Electromagnetic noise can interfere with electronic equipment in general, causing malfunction, and in recent years standards have been laid down for the levels of electromagnetic radiation that electronic equipment is permitted to radiate. These standards are aimed at ensuring what is referred to as electromagnetic compatibility, or EMC.
In telecommunication, a mixer is a nonlinear circuit or device that accepts as its input two different frequencies and presents at its output (a) a signal equal in frequency to the sum of the frequencies of the input signals, (b) a signal equal in frequency to the difference between the frequencies of the input signals, and, if they are not filtered out, (c) the original input frequencies.
An electronic oscillator is an electronic circuit that produces a repetitive electronic signal, often a sine wave or a square wave. A low-frequency oscillator (or LFO) is an electronic oscillator that generates an AC waveform between 0.1 Hz and 10 Hz. This term is typically used in the field of audio synthesizers, to distinguish it from an audio frequency oscillator.
Shortwave radio operates between the frequencies of 2,310 kHz and 30 MHz (30,000 kHz)  and came to be referred to as such in the early days of radio because the wavelengths associated with this frequency range were shorter than those commonly in use at that time. An alternate name is HF or high frequency radio. Short wavelengths are associated with high frequencies because there is an inverse relationship between frequency and wavelength.
The Longwave radio broadcasting band are those frequencies between 153 – 279 kHz, which correspond to wavelengths longer than 600 meters. This range is included within the low frequency band (but the low frequency band extends above and below longwave signals). Longwave signals have the property of following the curvature of the earth, making them ideal for continuous, continental communications. Unlike shortwave radio, longwave signals do not reflect or refract using the ionosphere, so there are fewer interference-caused fadeouts. Instead, the D-layer of the ionosphere and the surface of the earth serve as a waveguide directing the signal.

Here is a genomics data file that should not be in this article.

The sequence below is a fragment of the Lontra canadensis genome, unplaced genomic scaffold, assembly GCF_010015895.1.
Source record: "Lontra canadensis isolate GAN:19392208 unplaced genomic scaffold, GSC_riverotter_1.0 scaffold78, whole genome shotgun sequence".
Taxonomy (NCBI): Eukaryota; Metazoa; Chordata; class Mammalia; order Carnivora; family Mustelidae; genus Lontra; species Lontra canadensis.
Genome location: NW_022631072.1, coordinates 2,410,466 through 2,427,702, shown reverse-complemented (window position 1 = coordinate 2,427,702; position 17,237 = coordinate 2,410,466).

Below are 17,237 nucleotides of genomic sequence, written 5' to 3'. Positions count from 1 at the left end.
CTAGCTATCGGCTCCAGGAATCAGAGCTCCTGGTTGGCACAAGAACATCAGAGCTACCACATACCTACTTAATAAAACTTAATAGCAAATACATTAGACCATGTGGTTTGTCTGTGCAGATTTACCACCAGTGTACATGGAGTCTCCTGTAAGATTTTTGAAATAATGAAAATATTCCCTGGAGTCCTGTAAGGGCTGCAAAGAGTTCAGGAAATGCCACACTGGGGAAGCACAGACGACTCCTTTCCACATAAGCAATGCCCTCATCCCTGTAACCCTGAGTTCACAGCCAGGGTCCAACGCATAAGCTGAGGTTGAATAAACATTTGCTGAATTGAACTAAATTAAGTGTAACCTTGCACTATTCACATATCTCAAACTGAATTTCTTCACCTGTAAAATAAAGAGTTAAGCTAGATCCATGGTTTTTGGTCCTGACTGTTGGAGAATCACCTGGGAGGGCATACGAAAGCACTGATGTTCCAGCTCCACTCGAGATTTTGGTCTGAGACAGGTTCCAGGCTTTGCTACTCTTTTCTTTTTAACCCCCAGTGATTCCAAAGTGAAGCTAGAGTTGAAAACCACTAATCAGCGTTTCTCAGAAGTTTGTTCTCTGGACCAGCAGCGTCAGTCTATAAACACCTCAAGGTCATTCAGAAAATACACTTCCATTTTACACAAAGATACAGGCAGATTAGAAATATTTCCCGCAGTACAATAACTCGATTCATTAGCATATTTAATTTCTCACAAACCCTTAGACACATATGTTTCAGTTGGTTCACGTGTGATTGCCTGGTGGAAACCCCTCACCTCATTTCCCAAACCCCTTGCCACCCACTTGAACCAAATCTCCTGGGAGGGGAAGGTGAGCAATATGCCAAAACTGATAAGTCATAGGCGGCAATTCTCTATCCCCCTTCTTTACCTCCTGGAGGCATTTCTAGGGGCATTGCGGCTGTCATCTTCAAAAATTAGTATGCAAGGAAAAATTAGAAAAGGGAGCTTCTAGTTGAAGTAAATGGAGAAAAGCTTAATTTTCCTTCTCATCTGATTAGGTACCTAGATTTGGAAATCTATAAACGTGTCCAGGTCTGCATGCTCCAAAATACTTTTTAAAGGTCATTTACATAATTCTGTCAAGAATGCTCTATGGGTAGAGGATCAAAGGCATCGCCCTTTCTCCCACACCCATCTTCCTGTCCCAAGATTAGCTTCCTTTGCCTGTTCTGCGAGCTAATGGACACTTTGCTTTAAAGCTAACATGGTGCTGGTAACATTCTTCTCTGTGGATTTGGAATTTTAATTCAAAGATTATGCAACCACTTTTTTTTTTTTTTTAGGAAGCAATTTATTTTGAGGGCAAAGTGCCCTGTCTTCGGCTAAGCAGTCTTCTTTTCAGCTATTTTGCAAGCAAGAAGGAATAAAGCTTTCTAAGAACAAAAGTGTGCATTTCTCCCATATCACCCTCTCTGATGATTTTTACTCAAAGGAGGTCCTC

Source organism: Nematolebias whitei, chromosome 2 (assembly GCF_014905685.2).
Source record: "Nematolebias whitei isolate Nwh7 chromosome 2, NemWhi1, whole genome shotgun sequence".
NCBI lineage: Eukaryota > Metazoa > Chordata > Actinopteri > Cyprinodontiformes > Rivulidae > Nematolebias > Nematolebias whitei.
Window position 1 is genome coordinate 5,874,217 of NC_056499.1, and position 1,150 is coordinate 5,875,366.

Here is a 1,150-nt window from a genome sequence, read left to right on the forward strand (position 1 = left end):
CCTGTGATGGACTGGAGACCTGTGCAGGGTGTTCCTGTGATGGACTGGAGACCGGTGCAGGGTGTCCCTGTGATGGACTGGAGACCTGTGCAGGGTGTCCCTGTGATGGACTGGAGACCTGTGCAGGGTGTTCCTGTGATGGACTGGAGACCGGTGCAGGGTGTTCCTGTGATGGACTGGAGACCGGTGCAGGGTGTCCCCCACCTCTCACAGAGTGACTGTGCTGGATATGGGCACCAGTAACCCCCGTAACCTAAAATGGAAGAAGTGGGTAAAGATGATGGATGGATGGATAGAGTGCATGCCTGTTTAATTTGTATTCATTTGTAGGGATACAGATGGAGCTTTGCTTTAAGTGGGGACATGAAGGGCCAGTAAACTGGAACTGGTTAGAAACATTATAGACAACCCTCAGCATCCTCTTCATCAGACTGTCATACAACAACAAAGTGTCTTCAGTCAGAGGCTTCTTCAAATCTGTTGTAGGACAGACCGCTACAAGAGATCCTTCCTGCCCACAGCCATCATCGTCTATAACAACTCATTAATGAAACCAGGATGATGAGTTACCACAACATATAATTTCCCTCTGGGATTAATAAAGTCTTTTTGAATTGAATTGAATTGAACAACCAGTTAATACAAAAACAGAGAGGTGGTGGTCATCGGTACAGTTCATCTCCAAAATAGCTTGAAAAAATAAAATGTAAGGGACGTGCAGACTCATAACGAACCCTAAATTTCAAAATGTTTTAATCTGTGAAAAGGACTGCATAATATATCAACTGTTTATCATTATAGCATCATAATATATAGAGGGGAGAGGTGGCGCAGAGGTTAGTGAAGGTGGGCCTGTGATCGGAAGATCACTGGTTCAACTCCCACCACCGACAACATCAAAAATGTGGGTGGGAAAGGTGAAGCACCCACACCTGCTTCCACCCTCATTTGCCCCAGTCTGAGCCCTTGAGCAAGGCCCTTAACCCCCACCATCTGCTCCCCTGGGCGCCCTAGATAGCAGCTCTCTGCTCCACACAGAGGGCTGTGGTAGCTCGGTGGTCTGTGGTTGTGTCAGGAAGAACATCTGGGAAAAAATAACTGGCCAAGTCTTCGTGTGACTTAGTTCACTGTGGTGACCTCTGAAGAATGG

The earliest radio transmitters were all longwave transmitters, because propagation of radio waves of higher frequency was not yet understood. Radio alternator or spark-gap transmitters were commonly used to generate the radio frequency carrier wave.
Mediumwave (MW) radio transmissions serves as the most common band for broadcasting. The standard AM broadcast band is 525 kHz to 1715 kHz in North America, but remains only up to 1615 kHz elsewhere. In most of the Americas, mediumwave stations are separated by 10 kHz and have two sidebands of ±5 kHz. In the rest of the world, the separation is 9 kHz, with sidebands of ±4.5 kHz. Both provide adequate audio quality for voice, but are insufficient for high-fidelity broadcasting, which is common on the VHF FM bands. In the US the maximum transmitter power is restricted to 50 kilowatts, while in Europe there are medium wave stations with transmitter power up to 2.5 megawatts.